As an aside, this is the third time I’ve tweaked this art. Not counting my first raster attempt in 2000. Barring the invention of an actual time machine and a trip back to the set in 1989, or the discovery of some long-lost photos, I think this is as close as we’ll get.
There were multiple different kinds of pink hoverboards made for the film, and they vary in materials and workmanship. Here, we can see that the handlebar hole has at least two variations, and may even be missing altogether on some boards.
These appear to have been filed by Nike in 1990, and granted in 1992. I don’t know if they are still valid. They have an initial term of 14 years. They may have expired, they may have been renewed, or they may have been superseded by new design patents, or protected by changes in patent law. Design patents only protect the ‘look’ of an item, they have nothing to do with functions, use or technology. These do not related to the ‘functional’ mechanisms of the shoes (lights, laces). Note also that they do not cover all aspects of the shoe: just the upper, the back of the strap and the heel.
USA Today posted this still taken (presumably) just after the hoverboard chase:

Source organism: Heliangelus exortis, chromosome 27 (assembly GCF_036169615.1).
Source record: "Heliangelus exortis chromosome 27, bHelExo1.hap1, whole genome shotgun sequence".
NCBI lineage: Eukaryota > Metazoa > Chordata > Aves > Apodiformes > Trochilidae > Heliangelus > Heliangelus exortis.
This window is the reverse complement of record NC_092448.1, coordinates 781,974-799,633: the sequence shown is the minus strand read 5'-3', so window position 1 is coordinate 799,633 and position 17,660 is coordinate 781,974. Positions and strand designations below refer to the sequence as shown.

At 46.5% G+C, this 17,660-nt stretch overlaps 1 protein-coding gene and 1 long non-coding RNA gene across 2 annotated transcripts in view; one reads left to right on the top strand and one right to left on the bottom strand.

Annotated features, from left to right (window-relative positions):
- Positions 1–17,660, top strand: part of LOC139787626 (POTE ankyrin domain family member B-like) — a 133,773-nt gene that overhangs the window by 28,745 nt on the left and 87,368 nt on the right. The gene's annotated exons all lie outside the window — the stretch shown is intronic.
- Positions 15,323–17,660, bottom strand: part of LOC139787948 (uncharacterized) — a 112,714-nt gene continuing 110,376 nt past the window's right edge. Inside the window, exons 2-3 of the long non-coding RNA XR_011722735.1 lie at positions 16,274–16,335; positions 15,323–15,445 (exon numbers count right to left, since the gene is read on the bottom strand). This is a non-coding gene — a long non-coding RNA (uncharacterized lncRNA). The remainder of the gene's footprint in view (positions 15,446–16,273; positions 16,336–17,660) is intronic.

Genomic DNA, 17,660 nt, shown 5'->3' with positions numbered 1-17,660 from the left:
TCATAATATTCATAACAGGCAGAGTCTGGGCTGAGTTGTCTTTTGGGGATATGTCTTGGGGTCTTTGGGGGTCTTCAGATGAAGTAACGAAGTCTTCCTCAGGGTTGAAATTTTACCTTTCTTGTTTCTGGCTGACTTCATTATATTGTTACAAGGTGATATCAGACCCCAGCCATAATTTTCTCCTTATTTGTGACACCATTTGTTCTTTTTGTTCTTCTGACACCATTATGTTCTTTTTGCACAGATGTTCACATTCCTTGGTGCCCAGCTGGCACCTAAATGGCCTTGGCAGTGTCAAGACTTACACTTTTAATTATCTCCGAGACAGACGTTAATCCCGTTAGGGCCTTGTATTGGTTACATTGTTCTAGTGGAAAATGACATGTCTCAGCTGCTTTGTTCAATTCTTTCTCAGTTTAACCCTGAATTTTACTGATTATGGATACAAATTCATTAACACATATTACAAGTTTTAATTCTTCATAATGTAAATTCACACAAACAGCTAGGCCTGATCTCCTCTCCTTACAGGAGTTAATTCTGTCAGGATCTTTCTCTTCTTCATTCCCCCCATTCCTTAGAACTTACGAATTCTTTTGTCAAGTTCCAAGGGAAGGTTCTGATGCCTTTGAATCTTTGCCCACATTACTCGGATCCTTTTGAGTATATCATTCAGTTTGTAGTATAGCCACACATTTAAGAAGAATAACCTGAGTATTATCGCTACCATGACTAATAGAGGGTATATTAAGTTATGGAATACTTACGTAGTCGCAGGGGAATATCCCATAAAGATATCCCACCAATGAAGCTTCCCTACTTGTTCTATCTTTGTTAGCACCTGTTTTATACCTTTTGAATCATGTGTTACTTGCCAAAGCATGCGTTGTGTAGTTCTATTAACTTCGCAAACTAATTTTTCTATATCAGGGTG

Now, I’m no expert, but what is the thing Terry’s holding in his hand? It’s not his “thumb a hundred bucks” thing; this prop looks enormous (relatively), and I have no idea what it is. It doesn’t look like a parking meter. It’s not Griff’s bat, or the little girl’s hoverboard handlebars … Any guesses?
Early storyboards showed this as a Swatch-branded hoverboard. Other concept art showed amn Airwalk hoverboard, and surfboard-sized hoverboards (which can be seen briefly being carried by an extra early in the film).
In this frame (above) you can clearly see the (green) Velcro used to hold the lightweight foam boards to the actors’ shoes when hanging from the wire rigging to film the ‘hovering’ shots.
This still proves the existence of the rare and elusive orange Mattel hoverboard (undr the other child’s foot):